US economic activity improved slightly through early July but remained well below pre-crisis levels, according to Fed’s Beige Book

  • The US economy improved slightly from the end of May through early July as states reopened their economies from sweeping coronavirus-induced lockdowns, according to the Federal Reserve’s Beige Book report released Wednesday.
  • Still, the Fed noted that activity remains far below its pre-crisis levels.
  • In addition, “outlooks remained highly uncertain,” for many, according to the report.
  • Visit Business Insider’s homepage for more stories.

The US economy picked up slightly through early July as states reopened their economies from sweeping lockdowns that began mid-March to contain the coronavirus pandemic, a Wednesday report from the Federal Reserve showed.

“Economic activity increased in almost all Districts, but remained well below where it was prior to the COVID-19 pan- demic,” the Fed wrote in its Beige Book.

The report was conducted by the Federal Reserve Bank of Chicago and included responses from 12 regional reserve banks from the end of May through July 6.

While the report showed that consumer spending, retail sales, transportation activity, and demand for services rose during the survey period, it’s still unclear what lies ahead for businesses and people as the pandemic continues.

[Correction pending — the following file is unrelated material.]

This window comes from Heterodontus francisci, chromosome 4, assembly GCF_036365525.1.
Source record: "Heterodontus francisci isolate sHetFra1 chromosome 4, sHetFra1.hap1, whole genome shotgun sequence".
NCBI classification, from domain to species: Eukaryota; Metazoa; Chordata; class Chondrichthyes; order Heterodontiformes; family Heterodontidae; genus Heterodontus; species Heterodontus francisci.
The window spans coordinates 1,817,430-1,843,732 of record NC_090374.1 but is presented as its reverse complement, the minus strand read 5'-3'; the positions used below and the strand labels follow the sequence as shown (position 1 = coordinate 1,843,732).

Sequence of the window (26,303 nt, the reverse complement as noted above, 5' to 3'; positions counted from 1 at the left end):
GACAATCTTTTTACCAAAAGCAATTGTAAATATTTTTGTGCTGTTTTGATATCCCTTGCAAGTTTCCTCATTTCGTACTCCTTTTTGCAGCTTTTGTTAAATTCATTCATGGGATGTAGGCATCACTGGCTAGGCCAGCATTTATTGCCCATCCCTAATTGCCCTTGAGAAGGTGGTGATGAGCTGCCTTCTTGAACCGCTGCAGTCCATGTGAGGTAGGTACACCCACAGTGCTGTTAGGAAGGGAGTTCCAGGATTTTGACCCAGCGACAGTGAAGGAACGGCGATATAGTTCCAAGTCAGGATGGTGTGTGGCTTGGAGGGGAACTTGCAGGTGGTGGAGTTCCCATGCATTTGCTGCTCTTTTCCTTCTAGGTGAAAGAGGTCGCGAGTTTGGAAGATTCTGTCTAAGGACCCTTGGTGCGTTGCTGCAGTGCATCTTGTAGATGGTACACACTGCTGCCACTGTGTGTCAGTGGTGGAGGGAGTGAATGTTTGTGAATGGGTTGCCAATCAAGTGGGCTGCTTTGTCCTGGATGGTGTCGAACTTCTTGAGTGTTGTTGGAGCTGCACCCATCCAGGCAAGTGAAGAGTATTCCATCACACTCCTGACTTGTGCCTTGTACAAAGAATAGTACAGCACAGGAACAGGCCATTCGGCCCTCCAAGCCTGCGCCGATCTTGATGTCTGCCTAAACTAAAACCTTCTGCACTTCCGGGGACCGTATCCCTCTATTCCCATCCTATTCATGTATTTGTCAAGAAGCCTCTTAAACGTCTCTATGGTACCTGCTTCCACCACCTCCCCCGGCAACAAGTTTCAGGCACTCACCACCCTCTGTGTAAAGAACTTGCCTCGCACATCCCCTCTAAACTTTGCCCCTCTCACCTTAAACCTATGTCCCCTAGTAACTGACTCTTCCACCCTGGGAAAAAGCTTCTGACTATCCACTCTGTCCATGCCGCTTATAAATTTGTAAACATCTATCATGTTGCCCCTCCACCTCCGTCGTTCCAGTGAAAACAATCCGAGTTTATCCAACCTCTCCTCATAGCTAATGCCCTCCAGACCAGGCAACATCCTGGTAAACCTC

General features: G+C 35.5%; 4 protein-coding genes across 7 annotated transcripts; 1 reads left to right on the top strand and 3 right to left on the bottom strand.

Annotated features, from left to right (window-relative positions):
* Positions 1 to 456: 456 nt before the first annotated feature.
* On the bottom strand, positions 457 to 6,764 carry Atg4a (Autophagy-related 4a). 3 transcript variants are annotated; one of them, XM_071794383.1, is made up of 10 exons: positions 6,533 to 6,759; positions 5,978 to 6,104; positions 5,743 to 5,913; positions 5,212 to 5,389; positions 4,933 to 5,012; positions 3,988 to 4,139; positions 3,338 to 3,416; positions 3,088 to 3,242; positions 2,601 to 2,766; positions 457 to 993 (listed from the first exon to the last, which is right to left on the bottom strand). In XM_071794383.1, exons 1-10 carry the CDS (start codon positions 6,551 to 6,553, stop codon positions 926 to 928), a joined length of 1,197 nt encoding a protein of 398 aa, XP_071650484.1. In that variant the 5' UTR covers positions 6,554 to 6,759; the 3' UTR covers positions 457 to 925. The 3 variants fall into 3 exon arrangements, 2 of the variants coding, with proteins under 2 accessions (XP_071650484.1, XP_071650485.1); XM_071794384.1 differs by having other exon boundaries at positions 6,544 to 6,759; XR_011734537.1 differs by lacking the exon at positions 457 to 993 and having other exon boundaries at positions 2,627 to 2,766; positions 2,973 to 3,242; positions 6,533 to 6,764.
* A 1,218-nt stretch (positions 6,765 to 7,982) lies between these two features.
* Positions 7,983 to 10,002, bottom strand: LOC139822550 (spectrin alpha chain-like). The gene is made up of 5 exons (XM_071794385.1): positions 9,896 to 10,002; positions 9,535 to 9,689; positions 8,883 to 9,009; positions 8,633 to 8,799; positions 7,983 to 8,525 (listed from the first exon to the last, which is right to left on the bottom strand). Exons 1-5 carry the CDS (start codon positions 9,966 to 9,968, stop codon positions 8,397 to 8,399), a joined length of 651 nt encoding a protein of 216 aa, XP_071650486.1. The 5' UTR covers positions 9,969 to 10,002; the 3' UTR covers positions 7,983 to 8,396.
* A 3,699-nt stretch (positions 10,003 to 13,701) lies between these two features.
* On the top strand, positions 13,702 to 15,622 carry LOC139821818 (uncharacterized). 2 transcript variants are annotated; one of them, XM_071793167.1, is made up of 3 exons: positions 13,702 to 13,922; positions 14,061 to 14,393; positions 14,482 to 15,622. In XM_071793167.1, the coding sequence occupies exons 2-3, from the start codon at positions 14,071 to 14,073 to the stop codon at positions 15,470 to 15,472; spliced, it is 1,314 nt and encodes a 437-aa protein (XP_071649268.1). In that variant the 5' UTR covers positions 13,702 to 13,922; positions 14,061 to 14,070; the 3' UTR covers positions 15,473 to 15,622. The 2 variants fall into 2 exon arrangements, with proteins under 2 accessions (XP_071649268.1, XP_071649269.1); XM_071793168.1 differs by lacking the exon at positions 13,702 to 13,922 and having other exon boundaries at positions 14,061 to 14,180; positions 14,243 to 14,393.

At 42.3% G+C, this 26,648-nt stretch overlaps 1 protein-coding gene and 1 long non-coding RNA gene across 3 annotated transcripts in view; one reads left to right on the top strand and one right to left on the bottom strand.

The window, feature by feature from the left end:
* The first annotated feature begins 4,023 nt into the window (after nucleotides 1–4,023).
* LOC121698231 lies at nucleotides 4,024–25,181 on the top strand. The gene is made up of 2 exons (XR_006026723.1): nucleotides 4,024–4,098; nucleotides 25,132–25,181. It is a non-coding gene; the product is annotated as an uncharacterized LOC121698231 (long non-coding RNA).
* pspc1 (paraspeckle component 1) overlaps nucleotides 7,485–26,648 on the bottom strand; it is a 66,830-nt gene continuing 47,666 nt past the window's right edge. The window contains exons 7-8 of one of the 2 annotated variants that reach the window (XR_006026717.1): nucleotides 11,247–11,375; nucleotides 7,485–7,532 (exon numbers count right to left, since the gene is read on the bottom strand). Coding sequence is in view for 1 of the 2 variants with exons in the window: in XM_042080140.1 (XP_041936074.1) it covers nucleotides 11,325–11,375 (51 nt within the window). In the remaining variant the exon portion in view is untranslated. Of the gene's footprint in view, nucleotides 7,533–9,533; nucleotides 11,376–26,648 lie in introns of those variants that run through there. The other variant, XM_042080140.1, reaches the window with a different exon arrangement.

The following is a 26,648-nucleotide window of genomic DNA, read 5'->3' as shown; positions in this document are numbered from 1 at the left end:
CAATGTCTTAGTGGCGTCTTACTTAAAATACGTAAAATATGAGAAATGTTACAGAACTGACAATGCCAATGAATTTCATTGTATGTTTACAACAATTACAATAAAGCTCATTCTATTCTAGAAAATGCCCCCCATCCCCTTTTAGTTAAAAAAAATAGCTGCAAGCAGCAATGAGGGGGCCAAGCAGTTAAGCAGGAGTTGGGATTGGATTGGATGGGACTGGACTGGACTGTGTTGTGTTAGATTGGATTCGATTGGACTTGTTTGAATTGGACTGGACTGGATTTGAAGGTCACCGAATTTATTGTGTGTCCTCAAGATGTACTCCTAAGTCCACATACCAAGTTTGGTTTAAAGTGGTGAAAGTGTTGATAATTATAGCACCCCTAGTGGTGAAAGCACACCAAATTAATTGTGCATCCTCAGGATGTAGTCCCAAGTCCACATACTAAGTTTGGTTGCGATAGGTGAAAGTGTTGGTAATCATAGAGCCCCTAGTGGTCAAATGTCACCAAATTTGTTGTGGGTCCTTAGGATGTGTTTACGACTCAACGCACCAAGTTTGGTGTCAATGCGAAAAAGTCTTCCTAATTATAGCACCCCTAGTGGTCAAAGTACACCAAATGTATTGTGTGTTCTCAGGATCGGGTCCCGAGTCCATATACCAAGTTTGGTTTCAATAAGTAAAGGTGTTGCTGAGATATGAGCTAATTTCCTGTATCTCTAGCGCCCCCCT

Employment also increased on net in nearly all districts as many businesses either reopened or ramped up activity during the survey period.

Read more:
BANK OF AMERICA: Buy these 7 pharma stocks now as they race to develop COVID-19 treatments and vaccines

Still, many contacts expressed doubt about the future – those who had retained workers with help from the Paycheck Protection Program said that going forward, the strength of demand will determine whether or not they can avoid layoffs.

“Outlooks remained highly uncertain, as contacts grappled with how long the COVID-19 pandemic would continue and the magnitude of its economic implications,” said the Fed.

In addition, the timing of the report doesn’t include any information from businesses or consumers amid a recent spike in coronavirus cases that threatens to further derail the economic recovery. In the last few weeks, new COVID-19 cases have reached record highs multiple times, forcing a number of states to pause or roll back their reopening plans.